Full Chisel Blog

November 29, 2012

Hand Carved Mirror Frame/Looking Glass – Restoration

A friend picked this up in Oregon, he didn’t buy it the first time he was there, but when his wife traveled to Oregon, he had her go find it, which she did with much trouble.  For some reason he doesn’t like the color paint and wanted it restored?

I used a citrus based stripper [in a modern spray can, well it was modern paint] to remove the paint, I did one section at a time, masking the surrounding surfaces with modern blue painter’s tape [it was modern paint!].

After the stripper had been washed and scrubbed of with an old modern plastic toothbrush [it was modern paint/stripper], and water, which I allowed to dry completely.   I washed down with alcohol to remove the residue of stripper.  I also used a brass wire brush to remove some of the residue in the grain and fine crevices of the details of the carvings.

This is a picture with half of the frame treated with Moses T’s Reviver, showing the difference, I then treated the entire frame with Reviver.

I then used a bit of Reviver and added some burnt umber, yellow ocher, and red iron oxide dry powdered pigments and applied a thin coat of this stain over the entire frame.  I also stripped the back and treated it in a similar manner, taking special care that the rebate for the mirror was stripped and stained.  Failing to do so, it will show up when the mirror is installed.

The final photograph is with a coat of very thin shellac.  After I took this picture, I did some minor touch up with shellac and burnt umber and red iron oxide pigments, then applied another fine thin coat of shellac.

The next step will be gesso and bole then gold leaf on the sun carving.  Should be fun.



November 26, 2012

Michael Thonet Child’s Arm Chair with caned seat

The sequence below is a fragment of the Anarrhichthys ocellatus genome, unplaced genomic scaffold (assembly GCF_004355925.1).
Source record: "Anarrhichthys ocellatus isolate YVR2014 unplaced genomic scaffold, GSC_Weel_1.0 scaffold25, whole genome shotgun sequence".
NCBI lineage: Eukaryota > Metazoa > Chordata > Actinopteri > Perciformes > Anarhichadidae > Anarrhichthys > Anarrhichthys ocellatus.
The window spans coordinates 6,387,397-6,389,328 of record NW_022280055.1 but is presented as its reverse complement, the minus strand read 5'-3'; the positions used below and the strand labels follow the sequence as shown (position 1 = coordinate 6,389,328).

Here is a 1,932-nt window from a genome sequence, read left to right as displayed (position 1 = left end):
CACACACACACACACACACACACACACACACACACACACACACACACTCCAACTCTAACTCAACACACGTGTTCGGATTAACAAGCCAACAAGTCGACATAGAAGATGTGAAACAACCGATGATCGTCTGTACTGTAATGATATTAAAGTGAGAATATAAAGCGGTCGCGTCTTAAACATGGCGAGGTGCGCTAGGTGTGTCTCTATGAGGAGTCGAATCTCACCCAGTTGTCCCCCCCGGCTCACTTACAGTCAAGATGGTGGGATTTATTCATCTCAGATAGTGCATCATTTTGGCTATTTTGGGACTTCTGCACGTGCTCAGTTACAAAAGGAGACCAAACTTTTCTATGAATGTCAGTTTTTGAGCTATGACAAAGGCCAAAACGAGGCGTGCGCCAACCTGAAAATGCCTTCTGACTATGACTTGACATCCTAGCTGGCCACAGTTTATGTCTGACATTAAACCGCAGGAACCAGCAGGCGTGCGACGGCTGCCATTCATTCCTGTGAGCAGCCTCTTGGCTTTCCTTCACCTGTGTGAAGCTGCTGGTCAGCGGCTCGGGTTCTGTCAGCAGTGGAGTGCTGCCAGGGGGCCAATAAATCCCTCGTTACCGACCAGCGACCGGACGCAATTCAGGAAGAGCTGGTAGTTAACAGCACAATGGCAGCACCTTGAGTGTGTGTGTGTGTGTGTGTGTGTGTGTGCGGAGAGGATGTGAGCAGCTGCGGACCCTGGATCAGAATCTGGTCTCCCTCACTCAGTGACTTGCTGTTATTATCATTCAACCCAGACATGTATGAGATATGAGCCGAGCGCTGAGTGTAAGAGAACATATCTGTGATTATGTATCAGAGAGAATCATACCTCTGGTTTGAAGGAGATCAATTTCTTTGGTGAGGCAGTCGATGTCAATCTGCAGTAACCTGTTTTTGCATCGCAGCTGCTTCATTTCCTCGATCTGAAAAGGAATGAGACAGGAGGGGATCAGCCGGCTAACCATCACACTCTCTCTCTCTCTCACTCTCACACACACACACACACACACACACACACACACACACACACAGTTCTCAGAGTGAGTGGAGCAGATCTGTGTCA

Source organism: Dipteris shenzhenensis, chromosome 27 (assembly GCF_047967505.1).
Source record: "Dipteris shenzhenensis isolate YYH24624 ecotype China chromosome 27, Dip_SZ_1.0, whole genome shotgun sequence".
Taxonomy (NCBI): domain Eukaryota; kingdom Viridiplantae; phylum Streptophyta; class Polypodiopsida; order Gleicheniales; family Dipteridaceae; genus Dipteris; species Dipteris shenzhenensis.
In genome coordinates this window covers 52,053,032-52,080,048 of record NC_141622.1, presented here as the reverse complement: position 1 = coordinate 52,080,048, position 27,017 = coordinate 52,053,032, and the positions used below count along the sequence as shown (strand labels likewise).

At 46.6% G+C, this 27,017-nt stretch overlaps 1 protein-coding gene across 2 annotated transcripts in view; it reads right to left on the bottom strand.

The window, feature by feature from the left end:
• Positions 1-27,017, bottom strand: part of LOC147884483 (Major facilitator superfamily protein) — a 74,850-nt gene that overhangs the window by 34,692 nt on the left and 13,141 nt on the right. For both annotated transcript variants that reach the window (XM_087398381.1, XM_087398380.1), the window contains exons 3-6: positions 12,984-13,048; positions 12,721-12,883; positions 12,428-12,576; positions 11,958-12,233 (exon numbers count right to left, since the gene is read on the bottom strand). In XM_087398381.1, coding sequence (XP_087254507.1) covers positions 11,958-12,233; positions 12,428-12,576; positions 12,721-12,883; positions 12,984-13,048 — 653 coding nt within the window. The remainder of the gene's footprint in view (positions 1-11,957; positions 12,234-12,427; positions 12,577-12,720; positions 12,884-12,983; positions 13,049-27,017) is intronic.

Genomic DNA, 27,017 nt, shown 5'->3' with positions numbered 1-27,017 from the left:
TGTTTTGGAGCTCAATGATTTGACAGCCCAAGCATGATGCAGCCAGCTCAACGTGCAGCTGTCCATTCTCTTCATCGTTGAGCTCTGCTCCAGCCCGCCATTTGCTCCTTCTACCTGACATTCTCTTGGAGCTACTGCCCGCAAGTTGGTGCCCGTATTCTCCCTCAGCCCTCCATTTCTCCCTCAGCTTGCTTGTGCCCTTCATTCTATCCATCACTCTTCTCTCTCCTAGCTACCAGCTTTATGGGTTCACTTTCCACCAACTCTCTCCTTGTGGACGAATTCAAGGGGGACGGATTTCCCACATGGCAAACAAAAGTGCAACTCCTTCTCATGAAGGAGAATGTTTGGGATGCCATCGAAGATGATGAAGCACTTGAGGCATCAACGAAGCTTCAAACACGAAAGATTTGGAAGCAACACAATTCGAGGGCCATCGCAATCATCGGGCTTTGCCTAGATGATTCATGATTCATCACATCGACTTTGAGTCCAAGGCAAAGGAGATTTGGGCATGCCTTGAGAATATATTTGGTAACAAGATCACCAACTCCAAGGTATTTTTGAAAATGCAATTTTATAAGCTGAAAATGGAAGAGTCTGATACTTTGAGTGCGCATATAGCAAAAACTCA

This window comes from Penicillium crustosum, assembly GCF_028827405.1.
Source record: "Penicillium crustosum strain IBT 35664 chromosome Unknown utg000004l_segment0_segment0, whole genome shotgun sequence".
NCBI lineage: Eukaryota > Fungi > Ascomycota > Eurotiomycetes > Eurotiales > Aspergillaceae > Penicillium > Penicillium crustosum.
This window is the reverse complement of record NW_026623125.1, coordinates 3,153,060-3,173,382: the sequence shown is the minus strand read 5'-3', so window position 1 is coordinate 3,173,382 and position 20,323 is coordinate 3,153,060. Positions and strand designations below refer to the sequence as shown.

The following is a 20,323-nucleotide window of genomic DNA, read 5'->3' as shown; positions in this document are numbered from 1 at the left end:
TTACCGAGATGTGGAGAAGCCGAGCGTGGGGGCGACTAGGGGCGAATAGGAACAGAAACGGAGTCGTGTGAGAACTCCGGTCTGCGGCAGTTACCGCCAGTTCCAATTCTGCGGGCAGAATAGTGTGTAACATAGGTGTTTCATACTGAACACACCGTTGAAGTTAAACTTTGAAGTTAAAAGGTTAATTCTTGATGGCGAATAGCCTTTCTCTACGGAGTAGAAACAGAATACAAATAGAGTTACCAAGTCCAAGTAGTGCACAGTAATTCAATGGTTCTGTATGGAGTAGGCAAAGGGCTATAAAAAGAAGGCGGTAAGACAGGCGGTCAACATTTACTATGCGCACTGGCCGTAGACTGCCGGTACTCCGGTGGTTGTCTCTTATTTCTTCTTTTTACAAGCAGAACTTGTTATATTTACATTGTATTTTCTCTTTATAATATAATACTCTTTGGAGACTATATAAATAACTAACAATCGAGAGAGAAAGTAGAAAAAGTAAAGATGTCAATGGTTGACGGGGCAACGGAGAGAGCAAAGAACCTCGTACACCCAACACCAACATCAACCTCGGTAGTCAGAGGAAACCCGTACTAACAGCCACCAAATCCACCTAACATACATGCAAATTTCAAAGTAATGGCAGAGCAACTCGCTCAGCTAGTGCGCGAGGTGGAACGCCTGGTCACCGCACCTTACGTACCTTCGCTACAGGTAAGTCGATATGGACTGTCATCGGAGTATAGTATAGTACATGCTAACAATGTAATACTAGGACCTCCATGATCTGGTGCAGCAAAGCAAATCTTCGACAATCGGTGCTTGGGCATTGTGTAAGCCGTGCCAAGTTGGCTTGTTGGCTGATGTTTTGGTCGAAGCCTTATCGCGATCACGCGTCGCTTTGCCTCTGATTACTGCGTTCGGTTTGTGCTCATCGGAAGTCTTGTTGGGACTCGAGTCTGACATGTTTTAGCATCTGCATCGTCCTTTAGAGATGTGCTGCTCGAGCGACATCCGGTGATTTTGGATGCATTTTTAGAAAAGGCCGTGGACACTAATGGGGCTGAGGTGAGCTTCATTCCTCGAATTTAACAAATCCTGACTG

Filed under: Documentation,Furniture,Historical Material,Of Interest,Techniques,Uncategorized — Stephen Shepherd @ 10:56 am

This is only the second old Thonet chair I have ever seen and I am not sure of the age of this chair, but I think it might be an early one.  It belongs to a friend and it was given to him by his mother for his children.  Well the kids are too big for the chair so he was going to give it to his neighbor, but wanted me to look at it first.  [He is not giving it away now].

The caned seat is in remarkably good condition, they are usually damaged.

The caned back however was damaged and the replacement of the back would require the bent wood spline from the back to be removed to expose the caning holes and groove for the caning.

The spline is difficult to see but it runs around the back in two pieces, one straight one at the bottom and one curved piece for the sides and top, nice touch.

Here is the Shop label on the inside front of the chair seat.

There are also well worn paper labels, I can make out ‘Beware of Imitators – No Goods Certified without this Trademark’.  There are also several small pieces of paper with ’24’ printed on them and glued to the undersides of the arms and inside legs, see left hand side of the picture below.

I think I am going to try and talk the owner into allowing me to restore this nice little chair.  I did some research but have not seen another image of this chair.



November 6, 2012

VOTE: North American Woodworking Hall of Fame

Filed under: Historical Material,Of Interest,Uncategorized — Stephen Shepherd @ 11:47 am

Where do you think it should be located?  And don’t you think it is about time one existed?  Other activities pat themselves on the back, why shouldn’t we?

There are many fine craftsmen and women that should be nominated and inducted into this prestigious institution.  If we don’t do it, who will?

So take your time right now and make a comment, and VOTE!


November 2, 2012

I don’t fix furniture.

Filed under: Historical Material,Of Interest,Restoration,Uncategorized — Stephen Shepherd @ 4:20 pm

Years ago when I first started out as an apprentice cabinetmaker, I was talking to a librarian whom I use to work for at a local library.  I was an AV assistant when I worked there but did learn the Dewey Decimal system.

During the course of the conversation I said that ‘I fix furniture.’  She paused and then asked ‘do you attach it to the wall?’.

No, I replied.  ‘Do you arrange the outcome of the game?’  Again I said ‘no’.

She then inquired if I spayed or neutered it?  The answer was no.

She finally asked ‘do you give it a narcotic injection?’.

Again the answer was ‘no’.

Then she said ‘well then you ‘repair’ furniture you do not ‘fix’ it.’

Ever since that time I pass this along to anyone who asks me if I fix furniture.


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